Delhi High Court held insurance companies liable; cover mental illness without discrimination



The Delhi High Court emphasized the importance of the availability of insurance for mental illnesses and ruled that insurance policies cannot discriminate between physical illness and mental illness.

A Single Judge Bench comprising Justice Prathiba M Singh ordered, “All insurance companies are liable to give effect to Section 21(4) of the MHA, 2017 with effect from the date when it has come into force i.e., 29th May, 2018. Mental illnesses ought to be covered without any discrimination.”

The Court asserted that it is the duty of the Insurance Regulatory and Development Authority of India (IRDAI) to fully supervise and ensure that the provision of the Mental Health Act, 2017 is implemented by all the insurance companies for the benefit of the persons who obtain Mediclaim policies.

The Court also linked the pandemic and its effect on mental health which led to severe mental problems.

The Court said, “Mental illnesses can also be debilitating and destructive. The recent pandemic also highlights this beyond any doubt. Circumstances leading to patients requiring isolation, healthy persons being subjected to lock-downs, work from home conditions, loss of employment leading to lack of confidence for long durations have led to several mental problems. Such mental conditions need to be dealt with immediately. Availability of insurance for mental disabilities or conditions is, therefore, not only important but is an essential need.”

In the present case of Shikha Nishcal v. NICL, the petitioner was diagnosed with Schizoaffective Disorder and sought for reimbursement of the expenses incurred in her treatment but her claim rejected on the ground that the Healthcare Policy did not cover psychiatric disorders by National Insurance Company Limited (NICL).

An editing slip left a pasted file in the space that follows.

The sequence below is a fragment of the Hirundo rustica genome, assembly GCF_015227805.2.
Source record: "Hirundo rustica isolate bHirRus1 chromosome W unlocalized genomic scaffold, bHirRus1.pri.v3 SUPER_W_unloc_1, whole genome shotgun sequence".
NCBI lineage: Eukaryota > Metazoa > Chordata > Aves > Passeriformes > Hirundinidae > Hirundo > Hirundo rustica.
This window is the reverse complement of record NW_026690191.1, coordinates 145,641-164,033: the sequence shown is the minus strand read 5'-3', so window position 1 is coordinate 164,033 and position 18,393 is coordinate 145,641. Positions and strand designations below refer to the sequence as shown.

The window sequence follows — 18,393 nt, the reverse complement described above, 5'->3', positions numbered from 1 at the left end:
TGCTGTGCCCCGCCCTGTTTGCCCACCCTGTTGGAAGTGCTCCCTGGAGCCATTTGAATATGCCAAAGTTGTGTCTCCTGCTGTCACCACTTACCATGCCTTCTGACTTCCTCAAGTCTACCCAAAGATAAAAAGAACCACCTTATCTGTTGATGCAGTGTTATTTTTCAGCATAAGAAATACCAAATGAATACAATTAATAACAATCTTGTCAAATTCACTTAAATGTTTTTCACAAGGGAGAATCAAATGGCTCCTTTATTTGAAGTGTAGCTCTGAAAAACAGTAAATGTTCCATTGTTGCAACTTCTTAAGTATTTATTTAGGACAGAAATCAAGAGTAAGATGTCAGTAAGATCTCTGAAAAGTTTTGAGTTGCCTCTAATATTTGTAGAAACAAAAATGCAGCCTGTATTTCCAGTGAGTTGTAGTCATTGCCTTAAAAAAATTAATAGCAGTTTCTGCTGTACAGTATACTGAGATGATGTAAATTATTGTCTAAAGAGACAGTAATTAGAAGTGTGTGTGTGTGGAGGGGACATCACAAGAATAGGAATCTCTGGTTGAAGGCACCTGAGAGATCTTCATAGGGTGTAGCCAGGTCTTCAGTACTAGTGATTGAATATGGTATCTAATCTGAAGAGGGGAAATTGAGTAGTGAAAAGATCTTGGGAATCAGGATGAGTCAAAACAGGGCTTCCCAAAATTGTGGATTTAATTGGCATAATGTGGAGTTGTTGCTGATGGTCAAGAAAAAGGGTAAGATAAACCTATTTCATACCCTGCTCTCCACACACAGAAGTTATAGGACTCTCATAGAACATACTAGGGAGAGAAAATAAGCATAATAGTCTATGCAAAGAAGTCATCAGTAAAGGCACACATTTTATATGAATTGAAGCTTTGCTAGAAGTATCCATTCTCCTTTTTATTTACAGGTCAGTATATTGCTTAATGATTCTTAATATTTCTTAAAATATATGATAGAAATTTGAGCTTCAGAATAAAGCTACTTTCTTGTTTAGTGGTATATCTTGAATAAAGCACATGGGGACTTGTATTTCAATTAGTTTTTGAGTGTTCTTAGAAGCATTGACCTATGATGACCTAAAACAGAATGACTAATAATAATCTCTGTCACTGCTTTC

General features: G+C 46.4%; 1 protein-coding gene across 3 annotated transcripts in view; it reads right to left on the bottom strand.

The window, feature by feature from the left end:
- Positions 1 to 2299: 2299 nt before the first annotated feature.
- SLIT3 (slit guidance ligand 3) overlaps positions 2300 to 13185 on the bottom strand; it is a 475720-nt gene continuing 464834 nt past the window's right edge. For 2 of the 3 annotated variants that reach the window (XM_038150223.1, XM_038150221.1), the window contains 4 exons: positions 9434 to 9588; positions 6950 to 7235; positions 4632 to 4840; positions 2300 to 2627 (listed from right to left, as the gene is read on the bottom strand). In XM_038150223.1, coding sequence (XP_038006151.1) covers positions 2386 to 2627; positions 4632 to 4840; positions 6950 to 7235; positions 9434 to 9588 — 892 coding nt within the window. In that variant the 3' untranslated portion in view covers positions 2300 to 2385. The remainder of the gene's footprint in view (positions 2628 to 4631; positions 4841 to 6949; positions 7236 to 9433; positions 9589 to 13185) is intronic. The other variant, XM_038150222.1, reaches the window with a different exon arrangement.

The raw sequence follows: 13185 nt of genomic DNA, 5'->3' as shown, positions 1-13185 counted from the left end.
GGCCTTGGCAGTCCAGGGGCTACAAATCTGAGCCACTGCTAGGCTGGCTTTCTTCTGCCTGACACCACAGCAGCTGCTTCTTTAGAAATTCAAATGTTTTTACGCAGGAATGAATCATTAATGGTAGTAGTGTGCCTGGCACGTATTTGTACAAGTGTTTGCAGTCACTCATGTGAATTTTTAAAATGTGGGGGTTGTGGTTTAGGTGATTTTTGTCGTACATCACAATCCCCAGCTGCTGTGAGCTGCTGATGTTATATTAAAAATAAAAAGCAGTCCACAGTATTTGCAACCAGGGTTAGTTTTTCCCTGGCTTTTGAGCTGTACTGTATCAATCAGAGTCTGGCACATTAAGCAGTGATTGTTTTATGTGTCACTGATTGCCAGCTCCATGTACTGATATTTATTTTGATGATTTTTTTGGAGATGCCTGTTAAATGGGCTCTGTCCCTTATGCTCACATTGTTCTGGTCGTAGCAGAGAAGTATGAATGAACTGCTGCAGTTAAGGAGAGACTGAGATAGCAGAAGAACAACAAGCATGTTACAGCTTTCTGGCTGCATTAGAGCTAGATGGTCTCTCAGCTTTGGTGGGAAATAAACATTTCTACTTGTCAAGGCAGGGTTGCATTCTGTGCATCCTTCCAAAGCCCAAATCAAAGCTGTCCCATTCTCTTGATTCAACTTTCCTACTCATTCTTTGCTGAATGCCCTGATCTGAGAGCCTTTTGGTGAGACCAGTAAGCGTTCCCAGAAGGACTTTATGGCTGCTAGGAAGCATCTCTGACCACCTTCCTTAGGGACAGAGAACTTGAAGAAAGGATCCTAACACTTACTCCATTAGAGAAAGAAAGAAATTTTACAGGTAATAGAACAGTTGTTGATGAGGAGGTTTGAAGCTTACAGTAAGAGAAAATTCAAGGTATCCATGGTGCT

The claim was subsequently also rejected by the Insurance Ombudsman.

Provisions of the Mental Health Act (MHA), 2017 were not implemented using the shelter of 2016 Guidelines issued by IRDAI on Product Filing in Health Insurance Business in respect of the manner in which the Mediclaim policies were to be issued by the insurance companies. 

The Court noted that while the 2016 Guidelines merely prescribes the maximum time within which a new product approved by IRDAI had to be launched by the company, there was no shelter to NICL for not having implemented the provisions of the MHA, 2017.

“The fundamental premise is that the non-implementation of the provisions of the MHA, 2017 for a period of two years is not permissible. Moreover, the fact that the 2016 Guidelines are being used in order to postpone the implementation of the provision of Section 21(4) of the MHA, 2017, would result in an incorrect interpretation of the Guidelines itself. Once the law has been enacted, in respect of all policies issued thereafter, the provisions ought to have been implemented by NICL and all other insurance companies,” the Court said.

“The Insurance Ombudsman’s order failed to consider the fact that the MHA, 2017 recognised the rights of the Petitioner and the conclusion of the Insurance Ombudsman that the provisions of the MHA, 2017 are not relevant, is completely contrary to law and is untenable. The MHA, 2017 and the provisions thereof, are absolutely relevant for a person who was suffering from Schizoaffective Disorder. Thus, the Petitioner was entitled to reimbursement of her claim as per the provisions of the MHA, 2017,” the Court further ruled.

The Court directed NICL to pay ₹25,000 as the cost to the petitioner in view of the fact that she had to resort to litigation.

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